Vernon pushed to pass puppy mill bylaw | iNFOnews | Thompson-Okanagan's News Source

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Vernon pushed to pass puppy mill bylaw

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The tragic reality of puppy mills in the Vernon area was revealed to Vernon city council yesterday, accompanied by a way to put an end to them.

We've all looked into the shiny eyes of a neglected puppy on animal rights commercials, but what many might not be aware of is the prevalence of puppy mills in Vernon's backyard.

Wendy McIntyre with the Okanagan Small Dog Rescue Society was part of a delegation that spoke to council Monday afternoon, and said puppy mills are "rampant" in the area. She said they stay under the radar and pack up their operations when they get wind of an investigation.

Local resident Gina Son, the other half of the delegation, asked council to pass a ban that would prohibit pet stores from selling live animals bred at puppy mills, including cats and rabbits.

Such a ban was implemented in Richmond, B.C., the first city in Canada to do so. Many states south of the border have passed similar bans.

Son said puppy mills are legal in Canada, and have to be registered. However, the standard of care is quite low, and often not upheld at all.

"Dogs live in cages, often in the minimum legal space allowed. Females are bred as frequently as possible, and when they are no longer able to produce, they are discarded," Son said. "It is no life for man's best friend."

Health problems abound. Infectious diseases, including canine parvovirus, kennel cough, parasites and mange are widespread in puppy mills due to the lack of care and close quarters. Often, Son said, cages are stacked on top of each other, allowing urine and feces to trickle into the cages below. Genetic defects due to over breeding are also common.

Son said customers unknowingly buy their pets from puppy mills every year with the assumption the animal came from a responsible breeder. She cautioned against purchasing dogs off internet ads, a practice that has become common-place in today's society.

"No matter how convincing the site is, the reality could be hundreds of dogs warehoused for breeding," she said. "Never, ever buy a puppy online."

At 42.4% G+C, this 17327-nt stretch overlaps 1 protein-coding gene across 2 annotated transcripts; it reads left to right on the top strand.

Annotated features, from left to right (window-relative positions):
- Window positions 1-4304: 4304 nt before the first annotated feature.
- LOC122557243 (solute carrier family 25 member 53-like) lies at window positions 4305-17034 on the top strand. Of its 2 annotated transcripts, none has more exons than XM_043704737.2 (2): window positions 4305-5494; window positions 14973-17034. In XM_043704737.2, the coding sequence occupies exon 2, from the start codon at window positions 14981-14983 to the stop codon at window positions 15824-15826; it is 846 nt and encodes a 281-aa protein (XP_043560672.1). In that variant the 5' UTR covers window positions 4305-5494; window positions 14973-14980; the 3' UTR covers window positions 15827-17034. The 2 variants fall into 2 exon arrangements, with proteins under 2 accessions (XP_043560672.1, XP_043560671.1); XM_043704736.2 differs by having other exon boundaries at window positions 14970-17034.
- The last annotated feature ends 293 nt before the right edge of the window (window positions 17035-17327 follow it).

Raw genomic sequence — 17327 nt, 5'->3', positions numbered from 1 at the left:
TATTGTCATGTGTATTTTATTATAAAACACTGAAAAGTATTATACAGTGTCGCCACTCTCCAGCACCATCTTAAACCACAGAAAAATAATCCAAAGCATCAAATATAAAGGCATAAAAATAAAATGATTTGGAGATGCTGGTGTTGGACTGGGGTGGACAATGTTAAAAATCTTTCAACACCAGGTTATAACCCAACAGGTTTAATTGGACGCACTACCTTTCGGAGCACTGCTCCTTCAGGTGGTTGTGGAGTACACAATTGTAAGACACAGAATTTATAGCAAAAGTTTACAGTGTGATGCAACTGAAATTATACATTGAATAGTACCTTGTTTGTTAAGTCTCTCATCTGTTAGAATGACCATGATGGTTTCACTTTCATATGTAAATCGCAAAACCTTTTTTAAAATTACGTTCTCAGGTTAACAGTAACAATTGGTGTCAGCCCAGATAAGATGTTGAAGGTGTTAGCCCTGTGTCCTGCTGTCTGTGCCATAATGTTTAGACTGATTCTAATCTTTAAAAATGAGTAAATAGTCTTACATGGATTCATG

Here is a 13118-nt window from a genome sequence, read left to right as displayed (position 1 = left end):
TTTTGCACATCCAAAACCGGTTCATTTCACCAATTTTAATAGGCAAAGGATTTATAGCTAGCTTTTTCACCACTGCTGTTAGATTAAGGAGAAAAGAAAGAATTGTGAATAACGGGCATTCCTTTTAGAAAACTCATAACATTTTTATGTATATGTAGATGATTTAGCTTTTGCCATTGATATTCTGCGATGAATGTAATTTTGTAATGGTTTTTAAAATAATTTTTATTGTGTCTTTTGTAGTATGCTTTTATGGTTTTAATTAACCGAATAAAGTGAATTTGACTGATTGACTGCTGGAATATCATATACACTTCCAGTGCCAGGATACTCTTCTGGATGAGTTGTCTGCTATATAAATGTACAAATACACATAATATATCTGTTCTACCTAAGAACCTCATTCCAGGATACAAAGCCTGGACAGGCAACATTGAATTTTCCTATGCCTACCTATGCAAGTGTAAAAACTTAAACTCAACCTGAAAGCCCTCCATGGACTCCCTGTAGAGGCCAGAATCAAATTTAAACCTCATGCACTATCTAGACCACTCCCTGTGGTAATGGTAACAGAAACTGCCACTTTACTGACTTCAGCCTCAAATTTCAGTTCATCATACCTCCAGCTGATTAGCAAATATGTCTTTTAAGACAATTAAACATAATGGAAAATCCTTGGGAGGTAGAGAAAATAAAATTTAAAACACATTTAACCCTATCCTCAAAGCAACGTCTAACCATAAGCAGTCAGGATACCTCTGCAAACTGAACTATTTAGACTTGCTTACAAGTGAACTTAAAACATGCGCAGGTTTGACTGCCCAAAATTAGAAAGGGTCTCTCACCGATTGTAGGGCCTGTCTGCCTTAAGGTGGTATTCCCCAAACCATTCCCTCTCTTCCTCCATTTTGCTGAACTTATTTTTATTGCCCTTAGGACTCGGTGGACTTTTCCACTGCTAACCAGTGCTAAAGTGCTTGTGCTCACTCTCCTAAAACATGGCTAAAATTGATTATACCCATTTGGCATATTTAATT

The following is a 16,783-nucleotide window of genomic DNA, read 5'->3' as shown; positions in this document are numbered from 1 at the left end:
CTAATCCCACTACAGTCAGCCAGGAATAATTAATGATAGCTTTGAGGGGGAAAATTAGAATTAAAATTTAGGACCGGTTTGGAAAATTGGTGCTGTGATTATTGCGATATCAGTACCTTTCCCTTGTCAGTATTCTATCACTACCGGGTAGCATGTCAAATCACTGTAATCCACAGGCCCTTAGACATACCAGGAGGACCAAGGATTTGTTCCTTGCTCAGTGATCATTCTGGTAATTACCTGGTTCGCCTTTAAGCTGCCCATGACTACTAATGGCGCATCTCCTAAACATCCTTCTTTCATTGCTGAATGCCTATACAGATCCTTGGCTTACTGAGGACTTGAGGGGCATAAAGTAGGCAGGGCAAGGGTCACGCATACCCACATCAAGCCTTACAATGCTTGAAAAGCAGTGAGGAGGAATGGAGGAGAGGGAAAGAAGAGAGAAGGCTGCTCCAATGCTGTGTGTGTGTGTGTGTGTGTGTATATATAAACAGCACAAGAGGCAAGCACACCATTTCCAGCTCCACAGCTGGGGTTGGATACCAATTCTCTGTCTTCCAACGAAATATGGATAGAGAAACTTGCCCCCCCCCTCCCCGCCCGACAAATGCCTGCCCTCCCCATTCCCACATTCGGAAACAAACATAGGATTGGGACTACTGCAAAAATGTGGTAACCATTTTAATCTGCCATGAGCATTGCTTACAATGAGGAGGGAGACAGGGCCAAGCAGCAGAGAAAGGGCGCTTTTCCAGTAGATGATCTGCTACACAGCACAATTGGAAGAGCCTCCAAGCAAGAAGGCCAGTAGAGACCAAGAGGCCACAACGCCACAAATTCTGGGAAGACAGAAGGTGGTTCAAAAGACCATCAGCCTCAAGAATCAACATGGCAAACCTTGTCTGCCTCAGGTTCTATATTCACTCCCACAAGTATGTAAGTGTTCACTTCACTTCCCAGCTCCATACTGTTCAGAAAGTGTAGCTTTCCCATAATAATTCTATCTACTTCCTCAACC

People can't trust the ethics of pet stores either. Son said pet store animals are treated like commodities, no different from any other product in a store.

"Puppies are raised with low-cost production methods, sold to a broker, and delivered to retail stores."

A bylaw prohibiting the sale of animals from puppy mills in pet stores is a way to lessen the animal cruelty taking place in Vernon, and could set an example for the rest of the country.

Coun. Catherine Lord wondered if council had the authority to ban the sale of animals in stores, and chief administrative officer Will Pearce said staff would look into the matter.

Coun. Juliette Cunningham was surprised the issue hasn't had more attention at the provincial level, and said efforts must be made to address the source of the problem—the mills, not just the stores who bring them business.

McIntyre told InfoTel News the battle against puppy mills is one she is tired of fighting.

"The puppies that come out of there are abused. They're not socialized. They're terrified of life," she said.

She says reporting puppy mills is a way to dissolve their secrecy and put them on the radar. She urges the public to watch for signs of puppy mills and to report suspicious activity.

McIntyre believes the way to convince politicians to pass regulations on puppy mills is by showing them the financial savings.

"The way I feel you have to hit them is by money," she says, noting an operator who made $100,000 which he didn't report.

Mayor Rob Sawatzky told InfoTel News the request will be looked at by city staff, including bylaw, planning and development departments. Additionally, he suspects the city's lawyers will also be involved.

"It's part of a great thing in community when you see people who take the time to champion things like this," Sawatzky says. "We're busy with the day to day."

He says staff will be looking closely at the work done in Richmond to help guide a potential bylaw in Vernon.

McIntyre says Vernon's decision on the matter is an important one.

"If Vernon says no, the other municipalities will follow suit."

—Charlotte Helston

News from © iNFOnews, 2013

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